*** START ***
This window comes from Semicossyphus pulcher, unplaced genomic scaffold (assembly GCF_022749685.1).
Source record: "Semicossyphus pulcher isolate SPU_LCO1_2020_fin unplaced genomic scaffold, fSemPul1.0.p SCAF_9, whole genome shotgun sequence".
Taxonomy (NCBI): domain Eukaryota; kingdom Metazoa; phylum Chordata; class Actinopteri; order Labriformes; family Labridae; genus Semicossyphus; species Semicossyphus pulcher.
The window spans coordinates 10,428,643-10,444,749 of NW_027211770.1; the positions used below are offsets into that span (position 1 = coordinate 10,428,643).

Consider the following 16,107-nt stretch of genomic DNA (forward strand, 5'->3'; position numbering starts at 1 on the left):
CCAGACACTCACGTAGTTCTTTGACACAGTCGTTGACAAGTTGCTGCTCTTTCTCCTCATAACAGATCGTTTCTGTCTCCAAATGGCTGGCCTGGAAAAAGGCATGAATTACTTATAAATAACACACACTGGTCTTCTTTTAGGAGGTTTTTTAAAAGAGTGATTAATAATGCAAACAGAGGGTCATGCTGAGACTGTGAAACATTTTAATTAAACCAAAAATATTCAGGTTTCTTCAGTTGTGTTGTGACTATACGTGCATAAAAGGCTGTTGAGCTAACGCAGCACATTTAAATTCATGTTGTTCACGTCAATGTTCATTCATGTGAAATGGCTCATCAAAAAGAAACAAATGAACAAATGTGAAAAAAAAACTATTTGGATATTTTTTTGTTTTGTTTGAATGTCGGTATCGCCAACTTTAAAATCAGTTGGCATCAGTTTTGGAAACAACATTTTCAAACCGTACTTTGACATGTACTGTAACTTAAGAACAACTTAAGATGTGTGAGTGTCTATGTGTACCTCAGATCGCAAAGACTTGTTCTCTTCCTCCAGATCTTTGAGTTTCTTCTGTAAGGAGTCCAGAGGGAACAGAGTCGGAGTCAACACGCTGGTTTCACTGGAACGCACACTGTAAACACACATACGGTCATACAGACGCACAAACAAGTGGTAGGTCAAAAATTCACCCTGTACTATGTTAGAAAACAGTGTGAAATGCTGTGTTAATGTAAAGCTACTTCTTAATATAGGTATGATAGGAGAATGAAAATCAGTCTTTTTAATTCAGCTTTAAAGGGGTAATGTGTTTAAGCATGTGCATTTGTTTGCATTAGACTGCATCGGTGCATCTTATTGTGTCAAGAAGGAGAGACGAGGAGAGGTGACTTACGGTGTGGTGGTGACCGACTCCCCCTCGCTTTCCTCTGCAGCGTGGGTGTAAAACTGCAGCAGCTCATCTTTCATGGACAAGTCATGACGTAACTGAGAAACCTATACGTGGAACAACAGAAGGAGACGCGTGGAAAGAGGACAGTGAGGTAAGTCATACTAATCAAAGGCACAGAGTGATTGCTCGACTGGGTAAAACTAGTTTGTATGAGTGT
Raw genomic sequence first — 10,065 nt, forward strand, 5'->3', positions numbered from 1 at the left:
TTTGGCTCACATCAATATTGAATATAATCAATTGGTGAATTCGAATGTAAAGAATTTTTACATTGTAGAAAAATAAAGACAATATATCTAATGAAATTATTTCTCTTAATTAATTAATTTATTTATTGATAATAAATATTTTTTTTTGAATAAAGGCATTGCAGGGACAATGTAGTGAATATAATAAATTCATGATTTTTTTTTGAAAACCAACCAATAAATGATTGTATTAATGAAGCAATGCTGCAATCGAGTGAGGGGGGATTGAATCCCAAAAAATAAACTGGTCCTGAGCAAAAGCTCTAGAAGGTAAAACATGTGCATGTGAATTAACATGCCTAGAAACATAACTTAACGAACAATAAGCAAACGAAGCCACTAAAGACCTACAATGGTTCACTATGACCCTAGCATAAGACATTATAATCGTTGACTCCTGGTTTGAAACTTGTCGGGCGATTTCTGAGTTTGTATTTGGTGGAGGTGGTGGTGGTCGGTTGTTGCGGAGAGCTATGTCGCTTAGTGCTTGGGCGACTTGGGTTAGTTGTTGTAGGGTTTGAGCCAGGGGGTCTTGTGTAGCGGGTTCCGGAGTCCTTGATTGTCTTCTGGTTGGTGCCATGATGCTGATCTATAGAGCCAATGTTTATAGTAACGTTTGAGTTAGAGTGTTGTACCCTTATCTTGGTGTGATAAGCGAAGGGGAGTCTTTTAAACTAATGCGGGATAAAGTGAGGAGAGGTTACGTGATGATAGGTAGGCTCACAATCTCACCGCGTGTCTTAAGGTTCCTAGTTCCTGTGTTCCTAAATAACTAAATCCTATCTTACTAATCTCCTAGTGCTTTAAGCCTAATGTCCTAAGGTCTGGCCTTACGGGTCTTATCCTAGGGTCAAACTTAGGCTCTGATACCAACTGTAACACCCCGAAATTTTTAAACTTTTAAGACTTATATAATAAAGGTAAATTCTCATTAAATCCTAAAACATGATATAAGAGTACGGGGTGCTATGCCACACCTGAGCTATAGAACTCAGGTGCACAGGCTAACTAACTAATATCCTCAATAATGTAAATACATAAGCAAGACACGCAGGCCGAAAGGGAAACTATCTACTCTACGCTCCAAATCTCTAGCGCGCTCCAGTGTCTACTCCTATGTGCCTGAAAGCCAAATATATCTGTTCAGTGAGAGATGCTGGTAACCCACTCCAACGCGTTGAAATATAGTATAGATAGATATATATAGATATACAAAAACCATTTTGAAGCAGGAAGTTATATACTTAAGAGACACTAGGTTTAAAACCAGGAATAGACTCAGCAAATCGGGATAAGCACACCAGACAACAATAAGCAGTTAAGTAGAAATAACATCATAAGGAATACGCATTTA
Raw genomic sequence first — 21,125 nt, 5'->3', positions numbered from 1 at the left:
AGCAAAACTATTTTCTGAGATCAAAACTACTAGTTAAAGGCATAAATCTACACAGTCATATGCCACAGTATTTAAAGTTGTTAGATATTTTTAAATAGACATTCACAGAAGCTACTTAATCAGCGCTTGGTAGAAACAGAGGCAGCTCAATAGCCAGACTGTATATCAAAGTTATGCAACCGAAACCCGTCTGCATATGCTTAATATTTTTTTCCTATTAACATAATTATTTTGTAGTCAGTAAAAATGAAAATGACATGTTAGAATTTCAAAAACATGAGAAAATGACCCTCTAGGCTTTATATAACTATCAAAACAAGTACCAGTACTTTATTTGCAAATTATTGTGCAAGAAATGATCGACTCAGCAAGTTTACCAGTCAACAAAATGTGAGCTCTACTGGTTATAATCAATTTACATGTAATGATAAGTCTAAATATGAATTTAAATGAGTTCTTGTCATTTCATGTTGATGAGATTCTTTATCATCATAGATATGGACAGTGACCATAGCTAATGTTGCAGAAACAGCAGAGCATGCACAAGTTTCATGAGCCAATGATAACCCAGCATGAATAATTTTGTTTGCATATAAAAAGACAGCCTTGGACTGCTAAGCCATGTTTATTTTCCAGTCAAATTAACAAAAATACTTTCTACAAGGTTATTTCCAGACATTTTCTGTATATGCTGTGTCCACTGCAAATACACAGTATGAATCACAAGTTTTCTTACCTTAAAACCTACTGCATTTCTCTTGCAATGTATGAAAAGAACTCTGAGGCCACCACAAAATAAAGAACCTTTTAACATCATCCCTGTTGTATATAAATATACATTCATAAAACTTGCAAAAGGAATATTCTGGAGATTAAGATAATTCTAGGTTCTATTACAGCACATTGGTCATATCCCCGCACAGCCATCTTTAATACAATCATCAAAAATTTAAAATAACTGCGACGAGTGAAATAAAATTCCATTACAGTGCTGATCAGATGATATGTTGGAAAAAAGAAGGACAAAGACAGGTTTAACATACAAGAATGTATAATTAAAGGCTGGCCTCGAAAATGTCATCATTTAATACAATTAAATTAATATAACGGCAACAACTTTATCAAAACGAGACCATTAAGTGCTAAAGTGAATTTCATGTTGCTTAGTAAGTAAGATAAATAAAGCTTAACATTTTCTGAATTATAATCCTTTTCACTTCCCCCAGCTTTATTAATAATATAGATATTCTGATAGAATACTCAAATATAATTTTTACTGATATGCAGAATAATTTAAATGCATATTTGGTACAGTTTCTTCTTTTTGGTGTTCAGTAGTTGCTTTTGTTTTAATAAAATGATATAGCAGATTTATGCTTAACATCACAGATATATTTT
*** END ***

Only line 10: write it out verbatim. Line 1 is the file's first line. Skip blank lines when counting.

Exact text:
AGCAAAACTATTTTCTGAGATCAAAACTACTAGTTAAAGGCATAAATCTACACAGTCATATGCCACAGTATTTAAAGTTGTTAGATATTTTTAAATAGACATTCACAGAAGCTACTTAATCAGCGCTTGGTAGAAACAGAGGCAGCTCAATAGCCAGACTGTATATCAAAGTTATGCAACCGAAACCCGTCTGCATATGCTTAATATTTTTTTCCTATTAACATAATTATTTTGTAGTCAGTAAAAATGAAAATGACATGTTAGAATTTCAAAAACATGAGAAAATGACCCTCTAGGCTTTATATAACTATCAAAACAAGTACCAGTACTTTATTTGCAAATTATTGTGCAAGAAATGATCGACTCAGCAAGTTTACCAGTCAACAAAATGTGAGCTCTACTGGTTATAATCAATTTACATGTAATGATAAGTCTAAATATGAATTTAAATGAGTTCTTGTCATTTCATGTTGATGAGATTCTTTATCATCATAGATATGGACAGTGACCATAGCTAATGTTGCAGAAACAGCAGAGCATGCACAAGTTTCATGAGCCAATGATAACCCAGCATGAATAATTTTGTTTGCATATAAAAAGACAGCCTTGGACTGCTAAGCCATGTTTATTTTCCAGTCAAATTAACAAAAATACTTTCTACAAGGTTATTTCCAGACATTTTCTGTATATGCTGTGTCCACTGCAAATACACAGTATGAATCACAAGTTTTCTTACCTTAAAACCTACTGCATTTCTCTTGCAATGTATGAAAAGAACTCTGAGGCCACCACAAAATAAAGAACCTTTTAACATCATCCCTGTTGTATATAAATATACATTCATAAAACTTGCAAAAGGAATATTCTGGAGATTAAGATAATTCTAGGTTCTATTACAGCACATTGGTCATATCCCCGCACAGCCATCTTTAATACAATCATCAAAAATTTAAAATAACTGCGACGAGTGAAATAAAATTCCATTACAGTGCTGATCAGATGATATGTTGGAAAAAAGAAGGACAAAGACAGGTTTAACATACAAGAATGTATAATTAAAGGCTGGCCTCGAAAATGTCATCATTTAATACAATTAAATTAATATAACGGCAACAACTTTATCAAAACGAGACCATTAAGTGCTAAAGTGAATTTCATGTTGCTTAGTAAGTAAGATAAATAAAGCTTAACATTTTCTGAATTATAATCCTTTTCACTTCCCCCAGCTTTATTAATAATATAGATATTCTGATAGAATACTCAAATATAATTTTTACTGATATGCAGAATAATTTAAATGCATATTTGGTACAGTTTCTTCTTTTTGGTGTTCAGTAGTTGCTTTTGTTTTAATAAAATGATATAGCAGATTTATGCTTAACATCACAGATATATTTT